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How to make Animation on NeoMatrix with Processing

Controlling NeoMatrix with Processing

This tutorial is a follow-up to the last NeoMatrix animation tutorial. We are using Processing to create images, videos or realtime interaction and push those to an 8x8 Adafruit NeoMatrix.



If you have a bigger matrix, you will need an extra power supply. The extra power supply will share the ground with Arduino and the matrix.

  1. DIN to Pin3
  2. +5V to 5V
  3. GND to GND



Download version 1.9.0 or below of Adafruit Neopixel library for a more stable performance.

We will need three libraries for this tutorial.

  1. Adafruit NeoPixel
  2. Adafruit GFX
  3. Adafruit NeoMatrix

We have a tutorial on how to install a library here.

Understand your Matrix

When programming the matrix, it is important to know the configuration of your matrix so that the x and y coordinates sent from Processing can be matched. The most important two are the starting point and the arrangement.

The Starting Point

the starting point: Usually it will be the Top Left. If you are building your own Matrix from scratch, it will be easier to program later if you choose the top left corner as your first pixel as 0,0 in Processing is the top left corner by default.


The Arrangement

There are two types, Progressive and Zigzag.
Progressive: Adafruit's pre-built matrix is using this arrangement. It will make coding easier as the pixel index in Processing will be exactly the same as the pixel number on the Matrix. You don't have to alternate numbers for even-numbered rows. NeoMatrix arrangement_progressive.png
Zigzag: It will be a more popular choice of arrangement for building a matrix from scratch as it involves shorter connections and it is easier for soldering. NeoMatrix arrangement_zigzag.png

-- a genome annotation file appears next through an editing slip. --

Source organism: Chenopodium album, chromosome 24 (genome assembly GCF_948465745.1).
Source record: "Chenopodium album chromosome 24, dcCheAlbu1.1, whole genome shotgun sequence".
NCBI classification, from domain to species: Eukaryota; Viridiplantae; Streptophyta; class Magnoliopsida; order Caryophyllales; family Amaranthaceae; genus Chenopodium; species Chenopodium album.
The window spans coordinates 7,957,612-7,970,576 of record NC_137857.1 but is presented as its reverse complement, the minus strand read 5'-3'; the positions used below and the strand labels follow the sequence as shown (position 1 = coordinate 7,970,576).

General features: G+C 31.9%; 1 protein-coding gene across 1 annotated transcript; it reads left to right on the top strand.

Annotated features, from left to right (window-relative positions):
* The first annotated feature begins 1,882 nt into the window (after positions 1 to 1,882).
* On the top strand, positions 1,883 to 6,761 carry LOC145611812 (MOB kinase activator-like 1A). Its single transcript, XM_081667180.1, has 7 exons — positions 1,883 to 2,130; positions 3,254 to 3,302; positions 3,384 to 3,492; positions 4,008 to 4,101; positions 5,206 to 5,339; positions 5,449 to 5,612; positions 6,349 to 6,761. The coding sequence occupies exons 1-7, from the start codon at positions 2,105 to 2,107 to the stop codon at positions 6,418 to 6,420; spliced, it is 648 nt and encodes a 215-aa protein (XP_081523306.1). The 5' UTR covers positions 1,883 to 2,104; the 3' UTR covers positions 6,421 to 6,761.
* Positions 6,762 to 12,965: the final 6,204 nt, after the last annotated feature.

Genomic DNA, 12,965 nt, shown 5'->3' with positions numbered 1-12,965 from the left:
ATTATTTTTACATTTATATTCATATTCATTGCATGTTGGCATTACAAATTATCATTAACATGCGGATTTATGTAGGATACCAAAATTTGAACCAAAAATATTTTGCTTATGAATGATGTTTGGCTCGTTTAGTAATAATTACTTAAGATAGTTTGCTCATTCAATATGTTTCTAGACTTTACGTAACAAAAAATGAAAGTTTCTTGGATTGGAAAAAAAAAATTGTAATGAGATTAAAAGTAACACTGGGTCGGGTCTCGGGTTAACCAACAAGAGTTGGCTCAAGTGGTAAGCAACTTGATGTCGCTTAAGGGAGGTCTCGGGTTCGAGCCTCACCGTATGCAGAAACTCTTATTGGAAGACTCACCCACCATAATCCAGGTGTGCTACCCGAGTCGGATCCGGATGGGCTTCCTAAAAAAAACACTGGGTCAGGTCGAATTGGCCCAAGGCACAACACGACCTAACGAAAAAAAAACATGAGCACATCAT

If you have a second-hand matrix and are not sure about its configuration, you can run the strandtest code to see how the lights light up one by one.

Processing Code

We have a tutorial about serial communication between Processing and Arduino so I will skip it here. In this example code, you can draw with your mouse on the screen and the matrix will light up accordingly.

Before setup(), you will need to change the values of cols, rows, pixelSize and size(cols*pixelSize , rows*pixelSize); to fit your own project. Please read the comments in the code to see what they represent.

You can put the content that you wish to push to the matrix between loadPixels(); and updatePixels();.
loadPixels(); loads the pixel data of the current display window into the pixels[] array. The pixels[] array contains the colour values for all the pixels in the display window.
updatePixels(); is only necessary if the display has changed, e.g. video, interactive/generative graphic.

Learn more about images and pixels in Processing here.

import processing.serial.*;

Serial arduino;
int cols = 8; // Number of NeoPixel matrix columns
int rows = 8; // Number of NeoPixel matrix rows
int totalLEDs = cols * rows;